5. Immortal Thor (Marvel)

Art from Immortal Thor

(Image credit: Marvel Comics)

A god doesn't always stand out in a world of superheroes, and the lines between divine beings and the uber-powerful mortals of the Marvel universe have always been a bit fuzzy. That's why The Immortal Thor is so impressive - it's not just a book about superheroes. It's a book about gods. Just as writer Al Ewing successfully returned Hulk to his horror roots, Ewing has now brought Thor back to his mythological origins, giving us a God of Thunder ripped from the verses of the ancient epics. The Immortal Thor doesn't lose its comic book heart, either, with plenty of massive battles, old-school cameos, and humor to punctuate its dramatically loquacious dialog. It's a fantastic blend of immortal bombast and mortal heart - a perfect combination for Thor. Dustin Bailey

4. Birds of Prey (DC)

Art from Birds of Prey

(Image credit: DC)

Kelly Thompson and Leonardo Romero's fresh take on Birds of Prey is one of the year's most effortlessly fun superhero comics. Bringing together a new lineup (Black Canary, Batgirl, Big Barda, Zealot, Harley Quinn and - perhaps most intriguingly - Meridian, a future version of Mia Mizoguchi) it has pitched the gang straight into a tangle with the Amazons (who, it has to be said, are having quite a bad time at the moment what with this and the core Wonder Woman book). The action is satisfyingly punchy thanks to Romero's art, and the coloring from the incredible Jordie Bellaire is just a dream, presenting the book in a gorgeous palette of pastels. As ever, Kelly Thompson's dialogue soars and makes you fall immediately in love with this mismatched crew of weirdoes. Will Salmon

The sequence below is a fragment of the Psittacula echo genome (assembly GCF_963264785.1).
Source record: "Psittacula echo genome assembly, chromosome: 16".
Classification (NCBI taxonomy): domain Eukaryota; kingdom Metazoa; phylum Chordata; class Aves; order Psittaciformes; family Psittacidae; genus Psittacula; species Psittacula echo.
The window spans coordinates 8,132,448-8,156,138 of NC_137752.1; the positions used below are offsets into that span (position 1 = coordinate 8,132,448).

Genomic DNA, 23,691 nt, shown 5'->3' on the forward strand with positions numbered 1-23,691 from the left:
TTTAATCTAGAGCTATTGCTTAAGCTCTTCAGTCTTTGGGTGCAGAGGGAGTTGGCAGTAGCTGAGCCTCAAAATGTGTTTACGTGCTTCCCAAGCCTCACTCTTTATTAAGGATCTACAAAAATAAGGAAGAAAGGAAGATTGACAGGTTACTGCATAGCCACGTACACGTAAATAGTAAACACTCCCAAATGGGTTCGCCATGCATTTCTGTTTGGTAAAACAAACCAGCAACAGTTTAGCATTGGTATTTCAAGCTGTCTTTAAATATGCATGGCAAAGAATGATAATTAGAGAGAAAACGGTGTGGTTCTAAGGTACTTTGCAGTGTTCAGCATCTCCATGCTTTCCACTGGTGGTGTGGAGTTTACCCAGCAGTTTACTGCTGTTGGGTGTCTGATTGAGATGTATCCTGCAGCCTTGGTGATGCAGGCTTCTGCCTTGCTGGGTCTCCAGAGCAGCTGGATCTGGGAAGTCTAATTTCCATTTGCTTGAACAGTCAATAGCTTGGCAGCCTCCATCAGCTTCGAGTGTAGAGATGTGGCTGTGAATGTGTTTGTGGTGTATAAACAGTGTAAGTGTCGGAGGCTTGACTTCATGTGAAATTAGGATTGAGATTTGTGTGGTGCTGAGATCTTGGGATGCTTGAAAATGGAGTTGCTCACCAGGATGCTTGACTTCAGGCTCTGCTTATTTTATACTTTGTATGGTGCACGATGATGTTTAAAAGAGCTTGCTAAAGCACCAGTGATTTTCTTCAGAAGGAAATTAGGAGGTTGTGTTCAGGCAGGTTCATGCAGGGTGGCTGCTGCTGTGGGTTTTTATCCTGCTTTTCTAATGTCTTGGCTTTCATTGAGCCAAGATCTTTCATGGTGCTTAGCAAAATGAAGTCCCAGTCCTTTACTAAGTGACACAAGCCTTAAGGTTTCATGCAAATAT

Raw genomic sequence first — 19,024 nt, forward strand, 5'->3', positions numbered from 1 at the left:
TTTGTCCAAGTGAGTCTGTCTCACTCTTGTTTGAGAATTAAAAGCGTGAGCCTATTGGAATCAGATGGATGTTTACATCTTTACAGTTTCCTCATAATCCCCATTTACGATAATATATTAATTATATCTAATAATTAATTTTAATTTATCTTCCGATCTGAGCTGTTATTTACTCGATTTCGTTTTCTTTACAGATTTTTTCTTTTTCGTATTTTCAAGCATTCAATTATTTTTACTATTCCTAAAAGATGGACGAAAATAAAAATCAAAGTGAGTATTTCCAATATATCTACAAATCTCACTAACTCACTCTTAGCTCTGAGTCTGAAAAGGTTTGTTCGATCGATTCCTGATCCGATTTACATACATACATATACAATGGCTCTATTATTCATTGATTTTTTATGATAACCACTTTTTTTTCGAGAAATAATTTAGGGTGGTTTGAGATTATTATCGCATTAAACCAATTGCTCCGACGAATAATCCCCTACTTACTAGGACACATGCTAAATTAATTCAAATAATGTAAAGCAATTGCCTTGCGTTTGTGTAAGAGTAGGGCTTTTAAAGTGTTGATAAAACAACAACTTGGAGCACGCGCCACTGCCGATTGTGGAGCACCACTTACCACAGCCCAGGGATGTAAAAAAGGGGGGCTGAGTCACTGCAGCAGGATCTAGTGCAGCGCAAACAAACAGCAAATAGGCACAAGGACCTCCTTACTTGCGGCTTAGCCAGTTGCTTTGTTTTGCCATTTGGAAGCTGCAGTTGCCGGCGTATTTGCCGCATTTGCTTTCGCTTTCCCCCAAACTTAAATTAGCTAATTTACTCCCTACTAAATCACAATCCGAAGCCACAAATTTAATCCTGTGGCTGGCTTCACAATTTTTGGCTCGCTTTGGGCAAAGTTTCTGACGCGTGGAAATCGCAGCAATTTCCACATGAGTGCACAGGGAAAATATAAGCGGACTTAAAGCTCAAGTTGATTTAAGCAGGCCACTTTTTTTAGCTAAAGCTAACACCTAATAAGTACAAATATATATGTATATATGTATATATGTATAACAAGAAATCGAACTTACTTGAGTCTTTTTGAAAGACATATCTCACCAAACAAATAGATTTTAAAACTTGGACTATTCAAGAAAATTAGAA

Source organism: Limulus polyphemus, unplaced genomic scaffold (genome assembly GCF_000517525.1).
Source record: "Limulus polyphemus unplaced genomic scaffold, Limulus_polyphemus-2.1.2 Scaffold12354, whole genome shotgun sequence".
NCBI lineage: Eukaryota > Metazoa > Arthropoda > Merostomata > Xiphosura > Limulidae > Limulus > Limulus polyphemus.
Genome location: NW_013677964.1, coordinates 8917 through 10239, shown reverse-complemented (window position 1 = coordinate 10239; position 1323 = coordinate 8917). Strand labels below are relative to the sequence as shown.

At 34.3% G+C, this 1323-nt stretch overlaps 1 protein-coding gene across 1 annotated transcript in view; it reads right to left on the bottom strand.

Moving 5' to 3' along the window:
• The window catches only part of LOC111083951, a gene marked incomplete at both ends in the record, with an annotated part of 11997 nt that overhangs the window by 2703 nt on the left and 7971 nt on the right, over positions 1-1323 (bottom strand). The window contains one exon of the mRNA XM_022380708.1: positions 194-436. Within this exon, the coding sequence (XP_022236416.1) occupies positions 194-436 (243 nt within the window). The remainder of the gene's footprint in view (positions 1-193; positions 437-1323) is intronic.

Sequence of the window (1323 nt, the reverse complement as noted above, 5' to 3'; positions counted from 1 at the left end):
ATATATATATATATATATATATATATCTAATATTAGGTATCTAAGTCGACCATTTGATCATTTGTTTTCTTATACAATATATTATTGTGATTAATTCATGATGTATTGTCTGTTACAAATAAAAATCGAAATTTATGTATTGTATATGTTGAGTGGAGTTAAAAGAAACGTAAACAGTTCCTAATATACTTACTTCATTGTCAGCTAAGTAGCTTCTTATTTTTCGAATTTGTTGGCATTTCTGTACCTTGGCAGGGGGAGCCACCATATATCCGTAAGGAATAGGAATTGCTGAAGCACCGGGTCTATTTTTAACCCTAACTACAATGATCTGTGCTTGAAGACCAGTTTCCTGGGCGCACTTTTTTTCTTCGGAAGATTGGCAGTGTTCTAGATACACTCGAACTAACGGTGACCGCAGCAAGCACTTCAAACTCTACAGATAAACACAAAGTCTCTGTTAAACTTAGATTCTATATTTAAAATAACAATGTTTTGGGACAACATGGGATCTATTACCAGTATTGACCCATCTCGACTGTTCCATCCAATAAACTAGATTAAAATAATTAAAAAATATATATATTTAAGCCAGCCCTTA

3. W0rldtr33 (Image Comics)

Art from W0rldtr33

(Image credit: Image Comics)

The year's best and bleakest horror comic found new terrors in the scariest place on Earth: the internet. James Tynion IV and Fernando Blanco's tale of a group of hackers fighting to prevent the rise of the "Undernet", a malevolent entity residing online that drives people to acts of violence is unflinchingly brutal and chilling. As the mystery starts to reveal itself over the course of the first arc so a slew of influences, from Stephen King's IT to various possession films, become clear. Its real horror, however, is thematic. For all of W0rldtr33's science fiction conceits and naked assassins, this is a book both about online radicalisation, and the fear of your loved ones being exposed to something truly terrible. It's both timely and terrifying. Will Salmon

2. Transformers (Skybound)

Art from Transformers #2

(Image credit: Skybound)